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Ezra Furman - 'Transangelic Exodus' Album Review


1. Suck The Blood From My Wound

2. Driving Down To L.A.

3. God Lifts Up The Lonely

4. No Place

5. The Great Unknown

6. Compulsive Liar

7.Maraschino-Red Dress $8.99 At Goodwill

8. From A Beach House

9. Love You So Bad

10. Come Here Get Away From Me

11. Peel My Orange Every Morning

12. Psalm 151

13. I Lost My Innocence

This album has been described as, “Not a concept record, but almost a novel, or a cluster of stories on a theme, a combination of fiction and a half-true memoir,” according to its author. “A personal companion for a paranoid road trip. A queer outlaw saga.”

This statement is very true, on first listen it appears to be a concept album, but is much more than that.

The fictional premise is that the ‘narrator’ is in love with an angel and that, as angels are illegal, they are evading the totalitarian authorities.

The half true memoir seems to be the struggle Ezra had with his sexuality as a young Jewish boy knowing he was ‘different’ and having to endure societies prejudices.

The album opens with a soundtrack that sounds like it is a sample from a horror film with moans from the darkness until its bursts into life. Recognising that they are a ‘Couple of urchins’ and ‘Will always be freaks’ he drives off with his post op Angel. The feeling of persecution is palpable and the track ends with Ezra screaming Mercutio’s dying words from Romeo and Juliet ‘A plague o' both your houses.’

The album flits between 3 main states of mind, mainly persecution, but also inner conflict and despair.

The first track is obviously about the need to flee and fits in with the persecution theme. But the next one is the beautiful ‘God Lifts Up The Lowly’ which is an atmospheric ballad with rich cello and lyrics about tearing out the tracker and driving using backstreets. This is followed by the manic ‘No Place’ with the line that ‘This place is no place at all’. The musical arrangement effectively conveys the panic. As if weary with the persecution

‘The Great Unknown’ opens with drums with simple guitar riffs. It is accompanied with a resigned crystal clear vocal. This is a really nice track and adds a sense of peace in a world where ‘There is not a soul we can trust’ the implication being apart from those close to us. The last song on this album that conveys the fear felt in this world is probably the best track on the album. ‘Psalm 151’ has a simple snare drum and guitar hook. The lyrics are as exquisite as is the musicality, with lines such as ‘I believe in God but I don’t believe we’re getting out of this one’ and the rhythmic quality of ‘Transangelic exodus on four wheels’.

The inner conflict and angst, within the album and the reason for the feeling of persecution is explored with the narrators battles with his sexuality. ‘Compulsive Liar’ is a dark soul searching number about the lies told whilst in the closet and the realisation that the longer in the closet the more the lies grow. The big lie at an early age is that he found that boys were pretty, but couldn’t tell anyone. You can feel the pain throughout the song. ‘Maraschino-Red Dress $8.99 At Goodwill’ is a far more upbeat number, where he experiments. The fun feel is re-inforced with the use of 80’s style keyboard, but the lyrics still refer to how this conflicts with his faith.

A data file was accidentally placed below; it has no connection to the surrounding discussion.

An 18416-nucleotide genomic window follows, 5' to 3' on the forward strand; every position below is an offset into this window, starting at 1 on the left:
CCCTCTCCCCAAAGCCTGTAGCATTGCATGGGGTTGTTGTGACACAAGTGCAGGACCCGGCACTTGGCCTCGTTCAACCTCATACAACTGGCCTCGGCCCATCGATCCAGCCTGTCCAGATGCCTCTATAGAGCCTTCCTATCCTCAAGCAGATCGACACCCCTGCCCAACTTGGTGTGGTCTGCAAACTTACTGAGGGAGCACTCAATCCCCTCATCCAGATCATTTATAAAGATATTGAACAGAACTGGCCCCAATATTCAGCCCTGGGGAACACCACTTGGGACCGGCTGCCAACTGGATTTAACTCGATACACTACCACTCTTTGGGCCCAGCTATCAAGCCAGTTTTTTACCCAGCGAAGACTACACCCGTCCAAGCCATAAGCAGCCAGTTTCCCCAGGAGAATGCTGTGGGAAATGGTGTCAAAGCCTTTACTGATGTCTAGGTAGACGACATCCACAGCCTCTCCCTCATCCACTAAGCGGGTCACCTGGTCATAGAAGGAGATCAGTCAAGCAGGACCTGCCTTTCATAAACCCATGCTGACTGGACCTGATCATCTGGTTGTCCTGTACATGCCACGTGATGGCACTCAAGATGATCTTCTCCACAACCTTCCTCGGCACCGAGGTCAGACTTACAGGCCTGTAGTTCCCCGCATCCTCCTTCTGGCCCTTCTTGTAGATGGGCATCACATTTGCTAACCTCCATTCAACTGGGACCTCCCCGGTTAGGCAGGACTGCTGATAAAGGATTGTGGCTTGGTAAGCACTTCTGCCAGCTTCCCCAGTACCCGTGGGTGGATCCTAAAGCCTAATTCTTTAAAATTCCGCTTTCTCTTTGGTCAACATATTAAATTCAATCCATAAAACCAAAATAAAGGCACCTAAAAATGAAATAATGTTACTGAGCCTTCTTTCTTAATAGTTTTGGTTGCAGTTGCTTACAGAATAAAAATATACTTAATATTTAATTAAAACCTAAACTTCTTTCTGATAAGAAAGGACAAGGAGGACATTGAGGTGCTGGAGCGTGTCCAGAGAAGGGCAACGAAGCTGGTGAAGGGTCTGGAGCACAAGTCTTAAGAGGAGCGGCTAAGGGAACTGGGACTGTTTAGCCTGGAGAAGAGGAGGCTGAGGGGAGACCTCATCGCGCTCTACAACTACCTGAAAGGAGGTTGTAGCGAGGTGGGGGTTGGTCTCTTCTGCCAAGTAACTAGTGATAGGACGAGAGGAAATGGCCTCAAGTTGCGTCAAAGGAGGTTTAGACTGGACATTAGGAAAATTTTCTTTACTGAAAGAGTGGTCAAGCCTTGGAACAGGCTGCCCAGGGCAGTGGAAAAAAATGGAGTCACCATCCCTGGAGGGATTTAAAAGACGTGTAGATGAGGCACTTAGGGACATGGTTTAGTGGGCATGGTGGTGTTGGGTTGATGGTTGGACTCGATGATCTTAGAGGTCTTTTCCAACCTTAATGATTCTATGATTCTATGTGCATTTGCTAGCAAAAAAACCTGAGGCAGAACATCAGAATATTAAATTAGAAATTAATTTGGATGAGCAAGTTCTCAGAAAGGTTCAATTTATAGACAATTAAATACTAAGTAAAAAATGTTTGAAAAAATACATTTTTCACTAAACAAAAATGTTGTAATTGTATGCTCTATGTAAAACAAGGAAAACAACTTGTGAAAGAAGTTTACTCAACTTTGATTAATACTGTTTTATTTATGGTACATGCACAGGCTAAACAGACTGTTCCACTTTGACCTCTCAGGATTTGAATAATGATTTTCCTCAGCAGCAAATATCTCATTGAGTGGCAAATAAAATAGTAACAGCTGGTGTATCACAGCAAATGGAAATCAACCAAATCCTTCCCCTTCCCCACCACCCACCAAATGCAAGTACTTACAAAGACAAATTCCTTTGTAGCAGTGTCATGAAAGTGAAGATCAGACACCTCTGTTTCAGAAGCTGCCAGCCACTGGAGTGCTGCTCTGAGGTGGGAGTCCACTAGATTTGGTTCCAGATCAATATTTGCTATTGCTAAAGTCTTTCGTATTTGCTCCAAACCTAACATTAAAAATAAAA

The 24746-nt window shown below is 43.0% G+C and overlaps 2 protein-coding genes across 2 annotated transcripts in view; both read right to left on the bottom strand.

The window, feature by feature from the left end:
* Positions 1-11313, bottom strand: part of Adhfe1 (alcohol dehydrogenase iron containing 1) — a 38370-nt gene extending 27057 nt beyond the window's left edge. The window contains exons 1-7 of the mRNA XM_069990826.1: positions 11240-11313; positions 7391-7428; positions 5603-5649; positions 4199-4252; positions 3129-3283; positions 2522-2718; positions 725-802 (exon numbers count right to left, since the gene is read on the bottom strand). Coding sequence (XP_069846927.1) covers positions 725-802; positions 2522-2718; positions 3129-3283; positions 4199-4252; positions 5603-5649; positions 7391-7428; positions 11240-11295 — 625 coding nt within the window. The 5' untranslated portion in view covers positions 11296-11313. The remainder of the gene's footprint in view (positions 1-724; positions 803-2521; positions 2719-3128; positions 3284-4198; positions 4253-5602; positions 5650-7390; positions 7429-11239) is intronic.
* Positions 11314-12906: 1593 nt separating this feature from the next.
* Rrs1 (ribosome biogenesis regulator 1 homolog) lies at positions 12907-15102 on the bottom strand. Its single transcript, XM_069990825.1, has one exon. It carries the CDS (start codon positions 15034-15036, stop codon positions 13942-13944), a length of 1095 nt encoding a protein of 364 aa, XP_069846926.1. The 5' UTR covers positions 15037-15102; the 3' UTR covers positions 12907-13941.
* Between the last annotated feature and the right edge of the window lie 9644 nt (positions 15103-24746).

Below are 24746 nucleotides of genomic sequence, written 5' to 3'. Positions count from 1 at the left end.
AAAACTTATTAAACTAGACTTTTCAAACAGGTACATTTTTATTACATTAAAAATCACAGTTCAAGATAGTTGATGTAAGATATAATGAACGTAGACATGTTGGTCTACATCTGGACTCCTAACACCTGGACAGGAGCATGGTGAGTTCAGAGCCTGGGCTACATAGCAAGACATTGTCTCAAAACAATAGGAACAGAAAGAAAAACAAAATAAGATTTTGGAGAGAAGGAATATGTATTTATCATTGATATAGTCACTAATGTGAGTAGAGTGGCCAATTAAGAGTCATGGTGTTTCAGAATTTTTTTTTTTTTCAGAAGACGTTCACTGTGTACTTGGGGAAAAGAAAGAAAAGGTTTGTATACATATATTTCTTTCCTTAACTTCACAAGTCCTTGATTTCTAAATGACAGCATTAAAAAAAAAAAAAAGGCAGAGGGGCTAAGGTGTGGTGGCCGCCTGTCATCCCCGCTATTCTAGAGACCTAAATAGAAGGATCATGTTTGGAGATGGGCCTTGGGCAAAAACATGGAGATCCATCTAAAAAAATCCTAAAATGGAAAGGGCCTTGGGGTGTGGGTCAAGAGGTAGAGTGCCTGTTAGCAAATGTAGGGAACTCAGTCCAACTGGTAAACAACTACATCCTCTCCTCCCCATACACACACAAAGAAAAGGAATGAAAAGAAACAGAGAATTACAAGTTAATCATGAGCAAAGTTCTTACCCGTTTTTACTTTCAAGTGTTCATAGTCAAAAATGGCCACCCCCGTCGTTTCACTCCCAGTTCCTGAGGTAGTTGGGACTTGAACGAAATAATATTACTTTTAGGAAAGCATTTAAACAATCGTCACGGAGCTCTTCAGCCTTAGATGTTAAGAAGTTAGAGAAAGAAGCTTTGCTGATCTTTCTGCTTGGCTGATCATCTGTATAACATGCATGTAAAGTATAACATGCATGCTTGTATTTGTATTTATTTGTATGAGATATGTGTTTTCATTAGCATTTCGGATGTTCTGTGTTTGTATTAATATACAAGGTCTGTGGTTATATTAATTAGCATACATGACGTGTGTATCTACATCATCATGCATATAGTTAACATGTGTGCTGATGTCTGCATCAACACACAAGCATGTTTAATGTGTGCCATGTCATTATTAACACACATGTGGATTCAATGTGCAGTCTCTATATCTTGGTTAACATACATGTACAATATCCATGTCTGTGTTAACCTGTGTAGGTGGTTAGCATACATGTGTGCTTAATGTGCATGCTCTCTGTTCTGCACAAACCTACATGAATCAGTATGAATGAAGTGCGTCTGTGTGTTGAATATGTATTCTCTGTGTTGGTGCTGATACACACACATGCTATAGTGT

The despair is deep in the album, firstly with ‘Driving Down To L.A.’. It is a simple dreamy song. It is clear from the lyrics that surviving the road trip is not a given. ‘From A Beach House’ is a simple painful song about locking yourself away from the world, but this is followed by the brutal rocky number ‘Love You So Bad’, which has been released as a single. Again this starts with the cello. It is an angry song about a love that has left to go to college and forgotten the boy he left behind. A song about youthful experimentation and great lines, ‘Never hang out with the Bad Kids’ ‘I always knew I was Bad’. As part of a flowing narrative with contrasting styles ‘Come Here Get Away From Me’ is a song about erecting walls around yourself for protection, and a tango style is used very effectively.

If you thought the whole album was negative and soul sapping, fear not. It leaves us on a high, with the playful and upbeat ‘I Lost My Innocence’. I suspect that chronologically this is the mid point of the story after the confusion of his sexuality the narrator finds joy in being comfortable in his own skin. He then realises that the world is not so comfortable with the creature he has metamorphosed into.

Ezra Furman has created a unique album that has a literary quality about it, from the Shakespeare quote in the first track, the use of metaphor and the musical arrangement tells a story in 13 tracks. It is a story of inner conflict between sexuality and faith, gender and oppression. In a world where populist politics increasingly spreads division, he has captured the voice of the persecuted outsider and given them wings.

Review Tony Creek

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